New earthquakes hit, social disaster continues to unfold in Syria, Turkey

By Vivian Sahner
March 6, 2023
Collapsed buildings in Hatay, Turkey, after Feb. 6 earthquakes. Tens of thousands of people died and millions are homeless in Turkey and Syria because of for-profit building construction.
Reuters/Umit BektasCollapsed buildings in Hatay, Turkey, after Feb. 6 earthquakes. Tens of thousands of people died and millions are homeless in Turkey and Syria because of for-profit building construction.

The course of the Turkish and Syrian governments, alongside intervention by Washington, Moscow, Tehran and others, is exacerbating the disastrous consequences of earthquakes that struck Syria and Turkey Feb. 6. More than 45,000 people have died as of Feb. 17, making it the worst disaster in the area in modern history.

Another earthquake struck Feb. 20 outside the city of Antakya in southern Turkey, near the Syrian border. At least six people were killed and 294 injured as buildings collapsed in both countries.

An estimated 1 million have been left homeless in Turkey. Many are scrambling for any sort of shelter in the freezing weather, from tents to shipping containers.

In some areas refugees from Syria’s civil war have been barred from tents set up by the Turkish national emergency management agency.

“This is my room for me, my husband and three kids,” Hind Qayduha, a Syrian refugee in Antakya, told the New York Times, pointing to a blanket on the floor of a carwash. With a laugh she pointed to another part of the same blanket, “and there’s my mother’s room.”

The civil war displaced more than half of Syria’s 21 million people, with nearly 4 million ending up as refugees in Turkey, many in the southern area most heavily affected by the quake.

For years Turkish President Recep Tayyip Erdogan used real estate projects to showcase claims that his government was leading a rise in prosperity. In fact, it was letting construction bosses profit while they disregarded the installation of reinforcements that would allow buildings to better withstand devastating tremors.

“We rented this place as an elite place, as a safe place,” Sevil Karaabduloglu told Reuters. His two daughters lie under the rubble of a luxury apartment complex where they lived in southern Turkey. “There is neither cement nor proper iron in it,” said Hamza Alpaslan, whose brother lived in the building for 10 years. “It’s a real hell.”

Half of the 20 million buildings in Turkey contravene building codes aimed at making them more quake resistant.

Erdogan promises to rush through the rebuilding of all houses destroyed in the quake within a single year. The government has no plan on how this can be done. “It is not only necessary to replace the demolished buildings, but also not to build on fault lines,” Esin Koymen, the former head of Istanbul Chamber of Architects, told the media.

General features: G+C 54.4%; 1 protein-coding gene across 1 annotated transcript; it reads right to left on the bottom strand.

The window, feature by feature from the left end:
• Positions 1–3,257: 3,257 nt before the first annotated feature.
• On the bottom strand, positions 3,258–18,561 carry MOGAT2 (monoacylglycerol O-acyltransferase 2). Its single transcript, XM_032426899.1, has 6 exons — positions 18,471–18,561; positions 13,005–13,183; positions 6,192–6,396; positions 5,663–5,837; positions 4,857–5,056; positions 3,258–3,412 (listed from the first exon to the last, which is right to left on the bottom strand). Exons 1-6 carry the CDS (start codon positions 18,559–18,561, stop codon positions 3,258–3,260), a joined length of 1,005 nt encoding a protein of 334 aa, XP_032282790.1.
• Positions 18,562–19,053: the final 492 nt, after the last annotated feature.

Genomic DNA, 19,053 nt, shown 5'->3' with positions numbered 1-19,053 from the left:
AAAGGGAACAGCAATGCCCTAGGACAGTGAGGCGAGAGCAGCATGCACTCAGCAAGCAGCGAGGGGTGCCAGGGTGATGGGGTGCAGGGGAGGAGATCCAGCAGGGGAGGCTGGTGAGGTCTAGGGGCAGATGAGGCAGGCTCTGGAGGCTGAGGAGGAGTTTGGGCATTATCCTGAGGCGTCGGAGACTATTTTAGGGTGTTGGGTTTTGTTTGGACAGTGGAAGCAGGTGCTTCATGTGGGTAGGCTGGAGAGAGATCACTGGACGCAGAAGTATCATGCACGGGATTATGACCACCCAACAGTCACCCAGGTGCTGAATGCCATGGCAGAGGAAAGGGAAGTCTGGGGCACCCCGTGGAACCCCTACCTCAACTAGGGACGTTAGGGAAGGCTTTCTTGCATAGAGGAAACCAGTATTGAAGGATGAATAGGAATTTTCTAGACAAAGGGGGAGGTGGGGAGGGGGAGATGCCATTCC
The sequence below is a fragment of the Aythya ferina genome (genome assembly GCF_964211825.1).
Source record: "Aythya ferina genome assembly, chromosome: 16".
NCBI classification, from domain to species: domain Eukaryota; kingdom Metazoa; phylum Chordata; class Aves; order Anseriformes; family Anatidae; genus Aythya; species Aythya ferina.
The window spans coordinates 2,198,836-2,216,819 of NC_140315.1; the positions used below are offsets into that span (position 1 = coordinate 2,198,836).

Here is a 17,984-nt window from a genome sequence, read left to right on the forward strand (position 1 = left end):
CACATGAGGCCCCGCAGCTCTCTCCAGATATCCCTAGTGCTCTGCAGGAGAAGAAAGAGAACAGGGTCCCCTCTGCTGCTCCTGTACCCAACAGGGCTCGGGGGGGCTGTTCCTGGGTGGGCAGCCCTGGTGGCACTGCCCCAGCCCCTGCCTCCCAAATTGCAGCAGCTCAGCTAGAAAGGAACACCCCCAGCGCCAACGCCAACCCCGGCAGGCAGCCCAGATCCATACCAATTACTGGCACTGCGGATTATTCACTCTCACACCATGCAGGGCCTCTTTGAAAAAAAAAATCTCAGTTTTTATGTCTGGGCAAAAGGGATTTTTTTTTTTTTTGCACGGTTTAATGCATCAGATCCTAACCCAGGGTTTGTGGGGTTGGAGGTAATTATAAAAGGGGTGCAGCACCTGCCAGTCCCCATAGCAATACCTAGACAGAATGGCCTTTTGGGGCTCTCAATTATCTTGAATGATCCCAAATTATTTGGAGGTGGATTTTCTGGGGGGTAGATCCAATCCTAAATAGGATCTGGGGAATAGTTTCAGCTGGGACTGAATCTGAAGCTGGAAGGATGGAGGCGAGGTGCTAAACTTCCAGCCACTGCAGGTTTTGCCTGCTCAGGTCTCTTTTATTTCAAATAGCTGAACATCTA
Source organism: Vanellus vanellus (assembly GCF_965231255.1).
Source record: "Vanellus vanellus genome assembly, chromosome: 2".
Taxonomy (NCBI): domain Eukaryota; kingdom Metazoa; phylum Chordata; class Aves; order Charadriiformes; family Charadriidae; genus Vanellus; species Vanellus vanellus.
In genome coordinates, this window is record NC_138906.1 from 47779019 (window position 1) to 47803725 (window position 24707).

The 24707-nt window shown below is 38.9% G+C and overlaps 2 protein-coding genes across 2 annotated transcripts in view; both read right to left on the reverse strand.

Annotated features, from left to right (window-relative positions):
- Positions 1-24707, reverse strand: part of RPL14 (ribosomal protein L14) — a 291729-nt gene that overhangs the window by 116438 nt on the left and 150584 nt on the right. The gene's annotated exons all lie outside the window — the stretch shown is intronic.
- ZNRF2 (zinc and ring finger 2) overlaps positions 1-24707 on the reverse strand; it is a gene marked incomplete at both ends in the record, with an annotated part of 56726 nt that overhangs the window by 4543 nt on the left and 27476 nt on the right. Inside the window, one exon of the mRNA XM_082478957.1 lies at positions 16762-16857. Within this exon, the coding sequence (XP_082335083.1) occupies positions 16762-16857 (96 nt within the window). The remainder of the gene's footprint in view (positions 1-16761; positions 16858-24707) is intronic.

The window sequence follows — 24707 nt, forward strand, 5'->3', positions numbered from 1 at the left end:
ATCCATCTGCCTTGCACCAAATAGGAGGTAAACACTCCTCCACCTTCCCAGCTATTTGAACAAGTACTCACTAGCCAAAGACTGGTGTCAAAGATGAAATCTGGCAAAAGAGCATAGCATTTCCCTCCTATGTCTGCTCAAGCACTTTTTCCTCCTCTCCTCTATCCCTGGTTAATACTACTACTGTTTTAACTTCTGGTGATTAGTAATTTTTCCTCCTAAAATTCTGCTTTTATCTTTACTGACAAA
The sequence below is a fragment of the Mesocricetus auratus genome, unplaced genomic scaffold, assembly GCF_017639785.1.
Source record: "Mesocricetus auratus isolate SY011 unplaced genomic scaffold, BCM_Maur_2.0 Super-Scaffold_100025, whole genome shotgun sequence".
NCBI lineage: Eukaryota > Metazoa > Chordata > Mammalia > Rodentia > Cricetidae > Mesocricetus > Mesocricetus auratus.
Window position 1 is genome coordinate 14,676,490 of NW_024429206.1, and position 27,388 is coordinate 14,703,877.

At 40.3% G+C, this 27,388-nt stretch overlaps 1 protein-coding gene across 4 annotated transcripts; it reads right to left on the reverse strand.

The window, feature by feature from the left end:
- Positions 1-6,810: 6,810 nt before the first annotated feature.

Thousands of families in northern Syria have been sleeping outdoors in below-freezing temperatures, lacking even temporary accommodation. Initial estimates say more than 2,276 buildings have collapsed there, though many were already damaged by bombardment from Syrian or Russian government forces. The dictatorial government of President Bashar al-Assad in Syria prevented any international aid from reaching survivors for a week after the earthquake.

Well before the tremor, working people in both countries confronted a deepening economic and social crisis. In Turkey inflation had soared to 57%. In Syria workers and farmers face not only rising prices but also severe fuel shortages. Damascus, the country’s capital, gets a few hours of electricity a day, at best. The country’s capitalist economy has been hit by the collapse of the financial system in neighboring Lebanon and a slowdown in oil shipments from Iran.

Years of foreign intervention

Throughout Syria’s civil war the governments of Iran, Russia, the U.S. and Turkey have deployed forces there to back either the Assad regime or rebel forces, and to carve out influence for their own ruling classes and deal blows to rivals. A half-million people have been killed in the conflict, which  began after the Assad regime attempted to crush a popular uprising for political rights in 2011. Moscow’s airstrikes and Tehran-backed militias played a decisive role in propping up his rule.

The U.S. rulers have used the just struggle of the oppressed Kurds in Syria to maintain their forces there and have applied sanctions against Assad. President Joseph Biden refuses to lift these sanctions since the earthquake, but has eased restrictions on financial transactions relating to humanitarian aid for a temporary six-month period.

Six days after the earthquake Washington carried out a helicopter raid in southern Syria Feb. 10 that killed an Islamic State member. Four U.S. troops were injured in a second operation Feb. 16. The U.S. rulers remain the dominant military power throughout the region.

The reactionary bourgeois-clerical regime in Iran continues to arm militias across Syria and uses these forces to funnel weapons to Hezbollah, its ally in Lebanon, and to Hamas in Gaza.

Prior to the quake, Syrian and Turkish defense ministers met in Moscow Dec. 28, the highest-level encounter between the two governments since 2011.

The Turkish rulers have sent forces to back rebel opponents of Assad’s regime. Erdogan wants Assad to prevent the Kurdish People’s Protection Units (YPG) from consolidating their control over an autonomous area in northern Syria. He views the YPG as a threat, fearing their struggle in Syria will amplify struggles by Kurds in Turkey.

Some 30 million Kurds in Iraq, Iran, Syria and Turkey make up the world’s largest nation without their own country.